The system was capable of easily handling a wide range of mathematical caliber operations with tachymeter, telemeter, and pulsometer functions; multiplication, division, and rule-of-three problems; production calculations, and more. As an innovator, Breitling founded the “HUIT Aviation” department in 1938. This specialized department used the latest technology to test the quality and reliability of the collection.

This included a micro-oscillograph for radioelectric inspection of the movements, test simulators for temperatures ranging from -40℃ to +100℃, and “vibration tables” for stress testing the instruments in various positions. The Duograph, introduced in 1944, employed a highly complicated split-second chronograph that would allow the user to time two separate events at once.

The other characteristic to note is that Breitling began to refine the style and appeal of their watches. The perception of the collection, to this point, was of highly refined instruments, but Breitling wanted the brand to be more accessible and fashionable and therefore more desired by non-professionals. The Premier collection was unveiled featuring watches available in both stainless steel and gold.

1952, the Navitimer (a combination of the terms navigation and timer) was birthed out of the Chronomat watch. Breitling adapted the logarithmic slide rule feature for aviation purposes and integrated it into a rotating bezel, capped with small beads which made it easy to manipulate with a pilot’s gloved hand. Two years later, the Aircraft Owners and Pilots Association announced that the Navitimer would be their official timepiece.

Breitling’s reputation as the premier aviator’s instrument was cemented and achieved a huge milestone. Originally, the Navitimer was unavailable to the public, but Breitling saw the potential for the watch and added it to the collection for the masses. In 1957, Breitling focused their sights on developing a watch for diving and aquatic enthusiasts.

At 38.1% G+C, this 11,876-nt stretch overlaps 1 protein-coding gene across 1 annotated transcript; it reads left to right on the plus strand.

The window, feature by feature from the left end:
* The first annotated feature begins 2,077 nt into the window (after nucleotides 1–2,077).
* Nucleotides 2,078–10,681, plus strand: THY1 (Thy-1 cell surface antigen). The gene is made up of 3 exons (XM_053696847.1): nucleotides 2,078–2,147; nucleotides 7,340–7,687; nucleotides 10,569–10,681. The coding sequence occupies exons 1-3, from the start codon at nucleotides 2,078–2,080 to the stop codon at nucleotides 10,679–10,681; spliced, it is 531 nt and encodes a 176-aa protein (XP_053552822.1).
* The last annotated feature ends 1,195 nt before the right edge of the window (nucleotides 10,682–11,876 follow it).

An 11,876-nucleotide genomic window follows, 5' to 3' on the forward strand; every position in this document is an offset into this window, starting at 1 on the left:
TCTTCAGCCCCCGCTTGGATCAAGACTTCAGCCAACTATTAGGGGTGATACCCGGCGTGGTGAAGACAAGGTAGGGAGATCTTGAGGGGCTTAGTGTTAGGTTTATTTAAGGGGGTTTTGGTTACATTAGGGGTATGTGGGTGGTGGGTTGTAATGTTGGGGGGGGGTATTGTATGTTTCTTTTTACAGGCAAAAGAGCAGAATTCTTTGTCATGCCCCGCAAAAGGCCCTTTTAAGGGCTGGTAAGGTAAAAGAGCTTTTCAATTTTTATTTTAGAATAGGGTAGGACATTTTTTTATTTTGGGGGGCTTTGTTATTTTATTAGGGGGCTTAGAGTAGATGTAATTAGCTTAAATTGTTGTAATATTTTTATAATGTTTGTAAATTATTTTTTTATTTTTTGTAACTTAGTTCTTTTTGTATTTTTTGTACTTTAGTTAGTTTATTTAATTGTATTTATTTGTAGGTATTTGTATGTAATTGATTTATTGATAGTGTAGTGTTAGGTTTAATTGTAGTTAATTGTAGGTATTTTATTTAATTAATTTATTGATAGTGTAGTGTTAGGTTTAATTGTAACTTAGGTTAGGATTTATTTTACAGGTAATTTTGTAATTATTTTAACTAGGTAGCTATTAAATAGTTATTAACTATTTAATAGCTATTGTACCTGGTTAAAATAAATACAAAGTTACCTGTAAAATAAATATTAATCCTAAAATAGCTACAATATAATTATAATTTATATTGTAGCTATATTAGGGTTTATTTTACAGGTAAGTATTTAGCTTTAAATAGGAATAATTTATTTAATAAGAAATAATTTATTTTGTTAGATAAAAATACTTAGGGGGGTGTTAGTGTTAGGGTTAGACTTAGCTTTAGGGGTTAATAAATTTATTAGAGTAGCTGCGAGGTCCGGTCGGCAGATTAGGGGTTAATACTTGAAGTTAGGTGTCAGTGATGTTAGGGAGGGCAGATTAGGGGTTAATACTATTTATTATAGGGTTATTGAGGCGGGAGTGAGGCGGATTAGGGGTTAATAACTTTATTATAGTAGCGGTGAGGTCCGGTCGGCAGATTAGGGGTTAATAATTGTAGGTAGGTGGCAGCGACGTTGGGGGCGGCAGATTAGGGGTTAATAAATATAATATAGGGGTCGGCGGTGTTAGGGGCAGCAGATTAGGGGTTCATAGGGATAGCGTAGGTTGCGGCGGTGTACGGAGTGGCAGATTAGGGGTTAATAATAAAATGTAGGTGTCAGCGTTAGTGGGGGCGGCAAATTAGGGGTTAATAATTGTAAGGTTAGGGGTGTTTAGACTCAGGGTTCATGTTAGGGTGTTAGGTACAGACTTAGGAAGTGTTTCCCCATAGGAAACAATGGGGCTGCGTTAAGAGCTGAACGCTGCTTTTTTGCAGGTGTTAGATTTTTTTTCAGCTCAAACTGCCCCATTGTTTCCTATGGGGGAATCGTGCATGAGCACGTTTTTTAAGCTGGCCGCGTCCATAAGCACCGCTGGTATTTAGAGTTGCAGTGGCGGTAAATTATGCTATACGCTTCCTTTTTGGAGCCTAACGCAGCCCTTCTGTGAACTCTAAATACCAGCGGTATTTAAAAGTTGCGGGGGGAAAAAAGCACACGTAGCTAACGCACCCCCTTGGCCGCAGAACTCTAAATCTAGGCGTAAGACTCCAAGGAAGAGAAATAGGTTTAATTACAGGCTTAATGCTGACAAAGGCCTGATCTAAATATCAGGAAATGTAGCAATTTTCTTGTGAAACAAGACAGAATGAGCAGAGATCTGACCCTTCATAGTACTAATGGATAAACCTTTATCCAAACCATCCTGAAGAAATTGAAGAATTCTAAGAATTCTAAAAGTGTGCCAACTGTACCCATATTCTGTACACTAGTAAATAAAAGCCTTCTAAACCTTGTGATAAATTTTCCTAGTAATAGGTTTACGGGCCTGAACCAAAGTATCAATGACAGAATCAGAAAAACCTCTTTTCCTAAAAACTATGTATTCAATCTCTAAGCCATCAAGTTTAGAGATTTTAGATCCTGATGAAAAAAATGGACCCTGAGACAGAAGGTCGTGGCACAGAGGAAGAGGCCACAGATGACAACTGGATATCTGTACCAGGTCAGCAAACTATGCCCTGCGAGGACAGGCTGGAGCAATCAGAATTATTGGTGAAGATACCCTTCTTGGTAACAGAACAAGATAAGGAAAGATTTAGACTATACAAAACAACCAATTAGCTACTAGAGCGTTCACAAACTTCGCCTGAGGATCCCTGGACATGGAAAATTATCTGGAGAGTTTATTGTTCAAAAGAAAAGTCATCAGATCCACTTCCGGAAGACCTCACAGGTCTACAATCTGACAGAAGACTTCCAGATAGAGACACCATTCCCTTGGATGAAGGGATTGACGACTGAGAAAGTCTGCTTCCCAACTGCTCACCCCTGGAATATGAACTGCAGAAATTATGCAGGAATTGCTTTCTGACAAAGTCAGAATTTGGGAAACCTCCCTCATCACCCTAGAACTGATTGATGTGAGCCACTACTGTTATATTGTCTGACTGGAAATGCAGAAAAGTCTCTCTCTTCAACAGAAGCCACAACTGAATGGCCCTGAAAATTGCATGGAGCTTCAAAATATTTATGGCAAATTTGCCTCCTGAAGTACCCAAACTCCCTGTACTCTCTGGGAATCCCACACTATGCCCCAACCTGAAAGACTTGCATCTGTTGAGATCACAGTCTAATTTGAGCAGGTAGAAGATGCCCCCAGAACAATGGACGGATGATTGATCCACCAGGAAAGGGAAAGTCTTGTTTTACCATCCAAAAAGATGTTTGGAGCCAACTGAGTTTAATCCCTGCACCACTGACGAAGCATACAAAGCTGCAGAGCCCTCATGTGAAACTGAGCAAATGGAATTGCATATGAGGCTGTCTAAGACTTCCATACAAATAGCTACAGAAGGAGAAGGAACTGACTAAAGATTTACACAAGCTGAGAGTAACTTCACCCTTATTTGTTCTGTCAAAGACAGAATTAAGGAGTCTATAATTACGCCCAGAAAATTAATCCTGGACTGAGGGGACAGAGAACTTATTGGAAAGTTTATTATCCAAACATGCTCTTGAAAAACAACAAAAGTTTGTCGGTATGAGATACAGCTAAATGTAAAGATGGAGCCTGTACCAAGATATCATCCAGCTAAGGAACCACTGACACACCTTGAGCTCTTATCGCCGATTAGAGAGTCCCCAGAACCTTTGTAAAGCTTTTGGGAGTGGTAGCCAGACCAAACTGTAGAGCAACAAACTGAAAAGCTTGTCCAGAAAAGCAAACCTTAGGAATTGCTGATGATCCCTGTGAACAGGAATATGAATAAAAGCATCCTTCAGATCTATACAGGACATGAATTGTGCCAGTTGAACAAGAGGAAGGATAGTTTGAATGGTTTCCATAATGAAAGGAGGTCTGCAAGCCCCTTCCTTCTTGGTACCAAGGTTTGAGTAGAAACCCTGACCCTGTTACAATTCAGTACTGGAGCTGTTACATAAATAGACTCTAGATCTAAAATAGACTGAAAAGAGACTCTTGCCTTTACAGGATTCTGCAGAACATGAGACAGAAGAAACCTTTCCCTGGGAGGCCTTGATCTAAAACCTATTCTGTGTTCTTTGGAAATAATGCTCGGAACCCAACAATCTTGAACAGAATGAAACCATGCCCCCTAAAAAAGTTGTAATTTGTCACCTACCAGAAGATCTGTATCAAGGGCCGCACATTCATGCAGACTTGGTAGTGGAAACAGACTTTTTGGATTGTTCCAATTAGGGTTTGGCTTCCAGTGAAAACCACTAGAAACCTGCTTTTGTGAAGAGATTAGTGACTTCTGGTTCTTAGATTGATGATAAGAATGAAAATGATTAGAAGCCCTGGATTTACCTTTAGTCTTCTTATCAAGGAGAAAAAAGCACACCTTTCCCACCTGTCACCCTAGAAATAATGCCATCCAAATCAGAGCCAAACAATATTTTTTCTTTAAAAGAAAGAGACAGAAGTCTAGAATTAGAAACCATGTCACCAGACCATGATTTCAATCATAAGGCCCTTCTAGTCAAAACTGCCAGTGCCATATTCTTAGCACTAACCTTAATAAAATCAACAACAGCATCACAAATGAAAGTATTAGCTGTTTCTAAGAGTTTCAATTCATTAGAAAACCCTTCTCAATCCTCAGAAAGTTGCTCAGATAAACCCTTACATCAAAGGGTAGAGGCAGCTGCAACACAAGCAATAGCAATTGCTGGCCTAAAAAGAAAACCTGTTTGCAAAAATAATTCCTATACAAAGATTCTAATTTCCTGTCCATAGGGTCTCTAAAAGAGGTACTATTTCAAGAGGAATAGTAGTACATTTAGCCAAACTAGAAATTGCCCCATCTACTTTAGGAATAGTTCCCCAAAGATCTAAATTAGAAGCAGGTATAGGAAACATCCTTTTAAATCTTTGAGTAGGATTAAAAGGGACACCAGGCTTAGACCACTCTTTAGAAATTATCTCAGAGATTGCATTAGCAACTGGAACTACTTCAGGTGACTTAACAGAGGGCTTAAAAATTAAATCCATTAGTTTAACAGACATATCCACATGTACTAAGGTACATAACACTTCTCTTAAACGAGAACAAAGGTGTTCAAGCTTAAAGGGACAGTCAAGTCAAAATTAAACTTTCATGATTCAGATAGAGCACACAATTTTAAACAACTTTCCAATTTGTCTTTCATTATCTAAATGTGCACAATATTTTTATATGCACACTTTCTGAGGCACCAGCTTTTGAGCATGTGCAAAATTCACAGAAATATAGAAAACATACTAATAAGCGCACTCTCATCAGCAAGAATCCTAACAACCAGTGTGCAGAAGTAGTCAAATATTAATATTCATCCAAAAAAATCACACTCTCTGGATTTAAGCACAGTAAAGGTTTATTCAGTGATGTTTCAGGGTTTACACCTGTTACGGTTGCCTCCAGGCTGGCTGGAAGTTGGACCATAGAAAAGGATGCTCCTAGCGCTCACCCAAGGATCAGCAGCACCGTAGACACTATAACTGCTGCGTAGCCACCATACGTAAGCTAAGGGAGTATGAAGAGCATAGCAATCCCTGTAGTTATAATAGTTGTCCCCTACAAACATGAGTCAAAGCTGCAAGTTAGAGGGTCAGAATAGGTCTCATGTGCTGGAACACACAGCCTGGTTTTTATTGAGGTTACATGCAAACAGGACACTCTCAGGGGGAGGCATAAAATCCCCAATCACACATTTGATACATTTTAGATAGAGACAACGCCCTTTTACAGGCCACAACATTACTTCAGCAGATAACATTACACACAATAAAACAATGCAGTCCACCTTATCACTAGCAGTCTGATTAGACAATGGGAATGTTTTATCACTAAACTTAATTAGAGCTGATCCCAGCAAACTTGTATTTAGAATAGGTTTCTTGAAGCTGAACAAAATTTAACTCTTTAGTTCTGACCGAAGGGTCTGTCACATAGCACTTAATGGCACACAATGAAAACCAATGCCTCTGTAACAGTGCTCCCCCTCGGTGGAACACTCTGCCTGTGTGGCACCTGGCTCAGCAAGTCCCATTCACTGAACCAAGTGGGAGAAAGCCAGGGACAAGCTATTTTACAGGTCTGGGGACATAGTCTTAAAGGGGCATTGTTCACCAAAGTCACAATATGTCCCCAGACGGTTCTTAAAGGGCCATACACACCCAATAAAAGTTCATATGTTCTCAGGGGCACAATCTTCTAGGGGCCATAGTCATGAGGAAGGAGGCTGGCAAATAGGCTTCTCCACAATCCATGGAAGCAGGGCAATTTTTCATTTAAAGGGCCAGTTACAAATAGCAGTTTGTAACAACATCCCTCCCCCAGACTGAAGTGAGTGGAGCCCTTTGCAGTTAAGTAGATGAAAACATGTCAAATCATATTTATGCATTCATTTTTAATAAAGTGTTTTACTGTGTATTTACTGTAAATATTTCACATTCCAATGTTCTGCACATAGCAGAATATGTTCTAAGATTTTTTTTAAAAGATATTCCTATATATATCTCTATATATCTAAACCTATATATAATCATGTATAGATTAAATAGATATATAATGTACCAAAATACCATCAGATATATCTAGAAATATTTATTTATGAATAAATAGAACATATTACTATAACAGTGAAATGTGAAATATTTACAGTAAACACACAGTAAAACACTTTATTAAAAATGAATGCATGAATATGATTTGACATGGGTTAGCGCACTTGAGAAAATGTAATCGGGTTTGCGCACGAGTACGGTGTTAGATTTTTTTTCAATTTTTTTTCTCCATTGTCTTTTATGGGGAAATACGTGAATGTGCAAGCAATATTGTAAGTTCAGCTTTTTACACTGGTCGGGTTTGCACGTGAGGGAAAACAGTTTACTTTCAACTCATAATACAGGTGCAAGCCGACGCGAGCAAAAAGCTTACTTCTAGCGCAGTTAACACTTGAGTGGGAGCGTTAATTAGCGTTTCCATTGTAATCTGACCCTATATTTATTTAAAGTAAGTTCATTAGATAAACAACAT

The Superocean watch was born and featured water resistance to a depth of 200 meters or approximately 660 feet. As space exploration became popular in the early 1960’s Lt. Commander Scott Carpenter, an astronaut and a fan of the Navitimer from his training days, approached Breitling about creating an astronaut’s version of the iconic pilot’s watch.

To satisfy the request, an enlarged rotating bezel was created for use with spacesuit gloves, and a 24-hour dial to differentiate day and night in the darkness of space was incorporated. This led to the Cosmonaute timepiece…the first swiss made chronograph to have traveled to space. The decade also saw the launch of the Top Time collection, a series of modern fashionable chronographs. This watch was worn by Sean Connery in the movie Thunderball.

1969 also saw the debut of the caliber Chrono-Matic self-winding chronograph movement. This groundbreaking achievement was developed in cooperation with Dubois Depraz, Heuer- Leonidas, and Hamilton Buren. This early model had a crown on the left-hand side of the case with the pushers on the right side. 1985 saw the release of the Aerospace watch outfitted with a quartz movement and combining both analog and digital displays.

This unique timepiece was characterized by its ease of use and advanced technology. By 1999, Breitling determined that all of its movements would be certified by the COSC, and in 2001, opened the Breitling Chronmetrie in La Chaux-de-Fonds, Switzerland with the sole mission to produce all of its movements without outsourcing.

They were now part of an elite handful of watchmakers manufacturing their own movements. Now that I have provided a historical overview of the innovations that both of these fine watch manufacturers have contributed, I will attempt to answer or offer commentary on some of the questions most often asked about each brand.

Are Panerai and Breitling good quality watches?

 In looking at the evolution, creativity, and characteristics of each of these brands, I believe that the answer is a resounding yes. The Breitling collection is not as expensive as the Panerai models but if you are interested in a watch so deeply aligned with aviation history or as a functional pilot’s instrument, the collection offers great depth and selection. Panerai timepieces lean toward their diving history, but also offer a selection of fine complicated movements.

Are Panerai watches overpriced?

Here, I believe one needs to be very subjective. When weighing limited edition models and very complicated movements, value is truly in the eye of the beholder. The collectible market and the daily watch-wearing individual are oft two completely different motivations in acquiring a watch.